Limerick City Gallery, Ireland

Materials: Camera obscura in fabric and cast iron, paper trees, fan; negative photographs (cross-processed cibachromes), VHS projection and VHS monitor work, two headed dummy with electronics.

Excerpt from: gallery booklet. Author: Lindsay Seers.

"The whole difficulty of the problem that occupies us comes from the fact that we imagine perception to be a kind of photographic view of things, taken from a fixed point by that special apparatus which is called an organ of perception – a photograph which would then be developed in the brain matter by some unknown chemical and physical process of elaboration. But is it not obvious that the photograph, if photograph there be, is already taken, already developed in the very heart of things and at all parts of space." Henri Bergson

It is hard to know where the pictures that seem to stay inside of us exist, or why they surface. Suddenly, these images emerge from the darkness, unexpected and intense; a lost moment unearthed and written into another context, double-exposed on the present. These seemingly random revelations imply that the brain is like a storehouse, packed with a trillion images; collected as if a strobe-light has flashed over the whole of our lives. The frozen, staccato blips, amputated from the flow of time, establish the patterns of our associations, the shape of our thoughts, the path of our movements, what we become. Yet often, we can not, as if it were a library, draw on this collection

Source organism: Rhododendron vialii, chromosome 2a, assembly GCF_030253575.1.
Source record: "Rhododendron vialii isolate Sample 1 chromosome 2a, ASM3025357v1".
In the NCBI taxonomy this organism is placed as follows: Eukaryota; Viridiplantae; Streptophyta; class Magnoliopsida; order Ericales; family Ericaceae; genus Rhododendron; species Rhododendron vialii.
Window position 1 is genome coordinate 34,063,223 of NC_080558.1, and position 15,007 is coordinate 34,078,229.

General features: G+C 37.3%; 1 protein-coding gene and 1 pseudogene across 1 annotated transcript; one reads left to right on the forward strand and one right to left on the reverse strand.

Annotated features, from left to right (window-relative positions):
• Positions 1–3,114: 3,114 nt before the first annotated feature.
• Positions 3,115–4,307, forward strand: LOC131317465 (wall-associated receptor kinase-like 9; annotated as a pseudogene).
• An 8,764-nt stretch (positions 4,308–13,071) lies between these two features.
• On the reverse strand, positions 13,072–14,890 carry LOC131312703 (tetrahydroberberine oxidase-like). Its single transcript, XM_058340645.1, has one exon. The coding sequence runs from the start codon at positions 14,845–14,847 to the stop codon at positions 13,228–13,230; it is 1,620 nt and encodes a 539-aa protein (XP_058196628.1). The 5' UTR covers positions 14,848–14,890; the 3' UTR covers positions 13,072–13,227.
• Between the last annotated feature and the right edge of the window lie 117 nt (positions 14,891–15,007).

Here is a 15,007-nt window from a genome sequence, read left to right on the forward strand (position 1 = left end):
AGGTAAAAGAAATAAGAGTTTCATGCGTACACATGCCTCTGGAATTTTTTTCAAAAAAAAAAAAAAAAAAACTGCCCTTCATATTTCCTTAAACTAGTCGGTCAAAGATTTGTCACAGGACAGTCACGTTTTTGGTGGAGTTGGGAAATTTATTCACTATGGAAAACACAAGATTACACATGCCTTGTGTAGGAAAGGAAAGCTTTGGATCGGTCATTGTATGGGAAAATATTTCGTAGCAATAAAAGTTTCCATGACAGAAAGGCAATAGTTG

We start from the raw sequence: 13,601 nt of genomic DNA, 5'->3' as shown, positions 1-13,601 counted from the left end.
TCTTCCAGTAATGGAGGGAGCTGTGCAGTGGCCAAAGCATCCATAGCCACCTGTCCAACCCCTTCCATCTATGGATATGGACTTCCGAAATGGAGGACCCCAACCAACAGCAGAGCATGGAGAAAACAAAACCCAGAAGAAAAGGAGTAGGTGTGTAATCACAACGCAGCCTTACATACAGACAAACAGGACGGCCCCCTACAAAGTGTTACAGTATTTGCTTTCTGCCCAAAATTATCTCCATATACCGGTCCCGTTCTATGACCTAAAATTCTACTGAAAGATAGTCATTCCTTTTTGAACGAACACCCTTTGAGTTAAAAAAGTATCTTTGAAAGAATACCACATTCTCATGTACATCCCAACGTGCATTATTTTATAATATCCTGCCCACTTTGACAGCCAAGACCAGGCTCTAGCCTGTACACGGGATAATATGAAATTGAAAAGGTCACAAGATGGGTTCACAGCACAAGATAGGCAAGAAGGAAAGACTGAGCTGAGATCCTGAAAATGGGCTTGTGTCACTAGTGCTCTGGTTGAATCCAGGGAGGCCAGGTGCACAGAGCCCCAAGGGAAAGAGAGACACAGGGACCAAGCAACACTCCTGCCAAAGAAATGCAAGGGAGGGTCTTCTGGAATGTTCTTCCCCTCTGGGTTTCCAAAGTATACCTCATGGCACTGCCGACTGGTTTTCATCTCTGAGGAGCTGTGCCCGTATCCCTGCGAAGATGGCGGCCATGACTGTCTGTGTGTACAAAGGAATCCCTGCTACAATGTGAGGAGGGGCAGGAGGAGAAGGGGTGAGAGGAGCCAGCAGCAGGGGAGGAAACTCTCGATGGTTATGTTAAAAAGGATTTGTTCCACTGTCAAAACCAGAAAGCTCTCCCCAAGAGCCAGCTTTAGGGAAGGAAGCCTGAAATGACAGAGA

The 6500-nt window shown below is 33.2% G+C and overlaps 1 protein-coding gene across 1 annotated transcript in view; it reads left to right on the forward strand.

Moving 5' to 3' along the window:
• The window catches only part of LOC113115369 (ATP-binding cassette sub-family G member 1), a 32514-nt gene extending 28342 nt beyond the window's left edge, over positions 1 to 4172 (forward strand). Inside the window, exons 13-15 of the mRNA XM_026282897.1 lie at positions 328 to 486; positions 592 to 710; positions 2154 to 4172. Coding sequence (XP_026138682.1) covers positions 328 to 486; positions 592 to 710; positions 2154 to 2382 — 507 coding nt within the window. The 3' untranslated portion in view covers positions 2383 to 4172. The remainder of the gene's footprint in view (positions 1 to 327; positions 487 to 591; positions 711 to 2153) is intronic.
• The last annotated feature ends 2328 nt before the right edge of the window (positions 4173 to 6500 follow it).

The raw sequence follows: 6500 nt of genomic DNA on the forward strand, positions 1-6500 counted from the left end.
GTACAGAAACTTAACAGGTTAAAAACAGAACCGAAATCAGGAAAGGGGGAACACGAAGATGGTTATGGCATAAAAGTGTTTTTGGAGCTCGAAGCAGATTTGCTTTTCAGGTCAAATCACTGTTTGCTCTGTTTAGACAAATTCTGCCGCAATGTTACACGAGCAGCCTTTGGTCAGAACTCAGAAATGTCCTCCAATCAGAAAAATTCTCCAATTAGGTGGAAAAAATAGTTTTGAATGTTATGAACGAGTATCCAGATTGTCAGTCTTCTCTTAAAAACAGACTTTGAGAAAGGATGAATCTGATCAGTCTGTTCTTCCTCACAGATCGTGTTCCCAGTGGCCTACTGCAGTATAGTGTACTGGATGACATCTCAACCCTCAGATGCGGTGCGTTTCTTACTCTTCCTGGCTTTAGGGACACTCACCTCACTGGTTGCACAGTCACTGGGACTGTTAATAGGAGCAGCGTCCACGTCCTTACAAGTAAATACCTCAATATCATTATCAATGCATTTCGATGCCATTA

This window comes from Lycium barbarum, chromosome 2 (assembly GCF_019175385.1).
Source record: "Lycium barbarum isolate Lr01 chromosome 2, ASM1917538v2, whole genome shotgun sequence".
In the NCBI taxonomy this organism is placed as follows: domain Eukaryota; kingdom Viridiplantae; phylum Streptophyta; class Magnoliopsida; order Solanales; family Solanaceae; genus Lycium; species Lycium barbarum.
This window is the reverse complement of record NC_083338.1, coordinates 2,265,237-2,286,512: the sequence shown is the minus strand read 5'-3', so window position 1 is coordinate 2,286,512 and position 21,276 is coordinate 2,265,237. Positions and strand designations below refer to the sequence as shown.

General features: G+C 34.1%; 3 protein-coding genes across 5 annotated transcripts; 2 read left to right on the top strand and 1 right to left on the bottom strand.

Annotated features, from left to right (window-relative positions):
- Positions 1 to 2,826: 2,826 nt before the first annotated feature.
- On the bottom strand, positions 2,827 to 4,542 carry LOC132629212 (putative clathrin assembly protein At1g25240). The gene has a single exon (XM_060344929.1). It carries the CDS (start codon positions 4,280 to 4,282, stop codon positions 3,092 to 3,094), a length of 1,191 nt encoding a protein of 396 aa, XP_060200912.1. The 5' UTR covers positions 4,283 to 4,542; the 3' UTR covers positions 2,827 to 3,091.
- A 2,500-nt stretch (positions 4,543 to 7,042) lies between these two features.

by choice.

Within our collection of perceptions, however, the present is of a completely different nature. This point now, the present, is the only moment that is both perceived and felt. The skin is the interface for this affect, the body the threshold of this transformation. ‘Now’, is the space where the body is charged with the sensuality of its occupation of the world from within and without, simultaneously. Here we stand, as if at the centre of a kaleidoscope, in which the relation of all things reforms itself within our perception in a constantly mutating pattern—each of us separately and individually at the centre of this pattern, the moments collating and congealing as we forge forwards. Hence photography can be more like our past than it ever can our present; in that it is a representation, a pictorial representation, emptied out of the web of sensual information that binds our bodies and the present inextricably together.

Our perception is never halted and separated as it is within the artifice of the photograph (an act of visual ventriloquism). Photography has the guise of becoming memory itself, solidifying the intangible imagery inside of us and spitting it out, where we can scrutinise it in a way that we never can when it sits inside of us. The dumb force of its imagery overwrites the sensuality of our memory image, replacing it. Our relationship to the world is of a completely different kind to that of our relation to the images from a camera. For example, I may remember in a broad sense the house from my childhood, yet if I try and turn my mind to the pattern of the carpet I cannot scrutinise that memory in that way, like I can the flat minutiae of a photograph. I know that house in a total sense; it is a physical memory, I know my relation to it in space. I am fused with it. There is no separation between me and it. This is the photograph that Bergson speaks of as being written in the heart of things.